U.S. Attorney General Jeff Sessions says he plans to boost the nation’s force of immigration judges by 50%, with fulfillment expected by the end of this year.
Sessions welcomed a new class of immigration judges on Monday, telling them that the nation has never has as many such judges as it does now.
“Counting you along with existing judges, we currently have the most active immigration judges in history. This class puts us at the top, but we’re not going to stop there,” Sessions said, speaking to 44 judges appointed to the Executive Office for Immigration Review.
POLITICO.com reports that EOIR Director James McHenry confirmed that the 44 additional judges, along with two new supervising judges, makes the largest class of judges in the department’s history.
McHenry reiterated Sessions’ pledge, saying the department will “keep hiring until we run out of space or money.”
The surge in immigration judges seems in line with the Trump administration’s longstanding approach toward immigration, legal and not. Since spring, Sessions and other White House officials have embarked on a “zero-tolerance” campaign against undocumented workers and criminal aliens.
Sessions—a particularly outspoken critic of the nation’s contemporary immigration policy—began appointing more immigration judges midway through 2018, in the hope that unauthorized entries could be prosecuted as criminal offenses.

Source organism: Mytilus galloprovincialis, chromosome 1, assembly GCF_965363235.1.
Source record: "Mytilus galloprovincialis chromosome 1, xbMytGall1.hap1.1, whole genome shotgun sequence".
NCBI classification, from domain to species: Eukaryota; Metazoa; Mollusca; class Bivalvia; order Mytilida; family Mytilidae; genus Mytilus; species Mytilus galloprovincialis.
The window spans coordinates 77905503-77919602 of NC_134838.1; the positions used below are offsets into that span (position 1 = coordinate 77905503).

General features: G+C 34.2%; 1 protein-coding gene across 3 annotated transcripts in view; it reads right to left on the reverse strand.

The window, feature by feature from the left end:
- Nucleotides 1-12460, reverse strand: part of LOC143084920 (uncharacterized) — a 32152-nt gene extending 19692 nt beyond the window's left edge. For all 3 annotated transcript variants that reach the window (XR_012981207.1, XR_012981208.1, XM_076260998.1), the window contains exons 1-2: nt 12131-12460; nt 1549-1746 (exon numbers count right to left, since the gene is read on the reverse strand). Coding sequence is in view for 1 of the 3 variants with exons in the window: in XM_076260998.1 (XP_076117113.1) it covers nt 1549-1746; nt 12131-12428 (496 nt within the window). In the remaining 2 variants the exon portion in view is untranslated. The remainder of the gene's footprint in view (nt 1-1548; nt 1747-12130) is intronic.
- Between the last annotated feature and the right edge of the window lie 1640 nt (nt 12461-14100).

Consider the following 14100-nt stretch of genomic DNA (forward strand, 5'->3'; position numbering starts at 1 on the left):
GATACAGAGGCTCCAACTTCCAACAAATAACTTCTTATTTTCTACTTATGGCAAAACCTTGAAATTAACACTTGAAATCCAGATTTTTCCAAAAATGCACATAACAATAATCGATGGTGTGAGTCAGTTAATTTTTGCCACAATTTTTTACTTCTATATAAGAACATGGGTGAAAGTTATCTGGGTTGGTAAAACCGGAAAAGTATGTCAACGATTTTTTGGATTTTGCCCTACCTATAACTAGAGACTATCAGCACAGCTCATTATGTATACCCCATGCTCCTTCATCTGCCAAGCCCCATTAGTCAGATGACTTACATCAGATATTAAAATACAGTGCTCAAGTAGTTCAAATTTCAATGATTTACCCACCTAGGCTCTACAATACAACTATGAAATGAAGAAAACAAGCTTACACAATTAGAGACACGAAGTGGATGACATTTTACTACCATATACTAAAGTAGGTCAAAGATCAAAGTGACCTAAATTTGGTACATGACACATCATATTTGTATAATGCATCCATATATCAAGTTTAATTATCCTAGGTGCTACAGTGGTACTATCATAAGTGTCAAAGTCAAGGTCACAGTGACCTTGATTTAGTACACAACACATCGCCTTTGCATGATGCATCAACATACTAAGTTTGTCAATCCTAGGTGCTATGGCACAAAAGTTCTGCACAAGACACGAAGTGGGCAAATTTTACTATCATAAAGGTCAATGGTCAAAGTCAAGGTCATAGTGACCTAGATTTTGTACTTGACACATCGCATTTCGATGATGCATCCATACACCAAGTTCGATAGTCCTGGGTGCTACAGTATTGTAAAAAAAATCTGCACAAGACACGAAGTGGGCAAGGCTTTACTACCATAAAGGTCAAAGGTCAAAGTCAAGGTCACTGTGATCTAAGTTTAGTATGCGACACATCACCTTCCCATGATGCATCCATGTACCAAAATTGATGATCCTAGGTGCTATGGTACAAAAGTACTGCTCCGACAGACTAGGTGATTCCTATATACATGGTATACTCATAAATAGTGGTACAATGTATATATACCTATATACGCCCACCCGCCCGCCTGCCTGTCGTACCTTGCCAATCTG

“Our U.S. Attorneys are prosecuting over 90 percent of those cases referred to us,” Sessions said. “It’s a two to threefold increase—and it has some deterrent effect.”
To manage an overburdened system, Sessions told the new appointees that it’s “critically important” to manage their cases properly.
“As you take on this critically important role, I hope you will be imagine and inventive in order to manage a high-volume caseload,” he said. “I do not apologize for expecting you to perform, at a high level, efficiently and effectively.”
Sessions also told the new judges that America’s system for asylum-seekers has been “abused for years.” Judges, says Sessions, must respect the rights of immigrants will rejecting “unjustified and sometimes blatantly fake claims.”
Under Sessions’ leadership, the Justice Department has restricted asylum claims, narrowing the definition of what makes a refugee or asylum-seeker. Women fleeing domestic abuse and individuals trying to escape rampant gang warfare in Central America have since been canceled out as protected classes.
With net immigration down but asylum claims still steady, Sessions ordered his latest immigration judges to do all they can to stay afloat.
“You have to manage your docket and staff very well—cases need to be moved to conclusions,” Sessions said.
“We have a lot to do right now,” he said.
Earlier in the year, the Just Department delivered a memo to immigration judges, telling them they’d have to clear at least 700 cases per year to meet standards of “satisfactory” performance.
The administration’s latest anti-immigration moves come scarcely a month after President Trump’s family separation crisis was averted by executive action and judicial condemnation.